I would have woken up screaming last night, but when I clawed my way out of sleep the air was congealed in my lungs. This is uncommon, but not unprecedented. I have a ridiculously overactive imagination and a rich inner landscape, which often spill over into my dreams.
Only I don’t dream, I embark on epic quests. I have dreams so detailed and nuanced that they should be full-length feature films. I’m often fighting and running. I frequently battle evil. Sometimes I fall in love. Sometimes I revel in solitude. Sometimes I triumph. Sometimes I die. I dream almost every night and usually, when I wake up, I remember my dreams in all their Technicolor glory.
I also usually recognize that it was just a dream. Sometimes, however, it takes me a while to get to that point. Sometimes even when I realize it was a dream it was so deeply disturbing that I still can’t shake it off. Last night was one of those nights.
There was a lot to my dream, most of which is irrelevant to the terror that drenched me when I woke. It actually started as a nice dream – I was at a bonfire party, enjoying the play of flames, the refreshing taste of cool beer, the laughter of friends – but something went horribly wrong.
The night turned cold. The dark turned menacing. The scenery turned sinister. Mist so heavy it could choke rolled in, blanketing everything in shadows, smothering the fire and obscuring the sky, twisting otherwise ordinary shapes into grotesque monstrosities.
I got confused and wandered away from the group, ending up alone. I yelled, trying to get people who I was sure were nearby to respond so I could echolocate them. Even as my shout faded into expectant silence, I regretted the sound that revealed me. And my fears were realized as, instead of the replying voices of friends calling back, a screech ricocheted through the night, filled with equal parts rage and pain.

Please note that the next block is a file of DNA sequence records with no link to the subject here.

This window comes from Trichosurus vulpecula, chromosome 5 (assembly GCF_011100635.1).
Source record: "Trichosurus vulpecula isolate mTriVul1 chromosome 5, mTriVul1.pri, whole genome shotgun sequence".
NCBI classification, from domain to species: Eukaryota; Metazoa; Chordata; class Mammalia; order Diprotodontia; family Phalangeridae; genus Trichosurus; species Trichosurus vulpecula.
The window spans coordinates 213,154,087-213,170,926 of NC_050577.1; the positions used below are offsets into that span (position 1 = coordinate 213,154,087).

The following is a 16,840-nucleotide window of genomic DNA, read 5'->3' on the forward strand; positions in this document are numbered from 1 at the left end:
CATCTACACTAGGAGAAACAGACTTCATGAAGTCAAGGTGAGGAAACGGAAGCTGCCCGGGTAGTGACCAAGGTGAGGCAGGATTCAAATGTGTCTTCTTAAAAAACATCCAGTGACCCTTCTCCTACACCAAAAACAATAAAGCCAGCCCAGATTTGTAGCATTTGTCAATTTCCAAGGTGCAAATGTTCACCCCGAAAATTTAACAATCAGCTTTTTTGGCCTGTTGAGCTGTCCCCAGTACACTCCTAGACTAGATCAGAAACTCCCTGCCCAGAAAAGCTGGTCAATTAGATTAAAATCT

What should have been a woman tore through the mist. Her clothing was all wrong. A dress decades, if not centuries, out of date hung off her in tatters. Her hair was a Medusa’s nest of dark, tangled curls. She was gaunt to the point of skeletal. Her mouth was open, continuing to emit that chilling screech, a gaping maw darker even than the now pervasive shadows.
Out of the mist she flew at me, hands outstretched, her emaciated fingers with their bony knuckles and long ragged nails reaching for me. I tried to back away, to turn and run. I tried to throw up my arms to protect my face. But by the time I saw her emerge from the mist she was already on top of me.
One wasted thumb caught in my mouth as her fingers reached for my neck. I almost bit down on that digit, but something in me rebelled deeply at the thought of consuming any part of this hag. Even if it was just an ounce of flesh that could be quickly spat out, I was convinced that the inevitable blood would still somehow contaminate me.
Even as I debated with myself, however, she extracted her thumb from my mouth and clenched her hands firmly around my throat. Within seconds, I began to black out, my starved lungs screaming for air.
And that’s when I woke up, with my lungs still aching, locked tight and refusing to gather enough oxygen for even a whimper. In the darkness of my bedroom, I couldn’t shake the image of the woman burned into my brain, lunging out of the darkness, tearing at my throat.
And so, when I finally did get my breath back, I yelled just to prove that I could, to prove that I wasn’t trapped in a dream where you can’t scream.
It felt amazing.
My apologies to any neighbors who might have been rudely woken up at 2:35 this morning.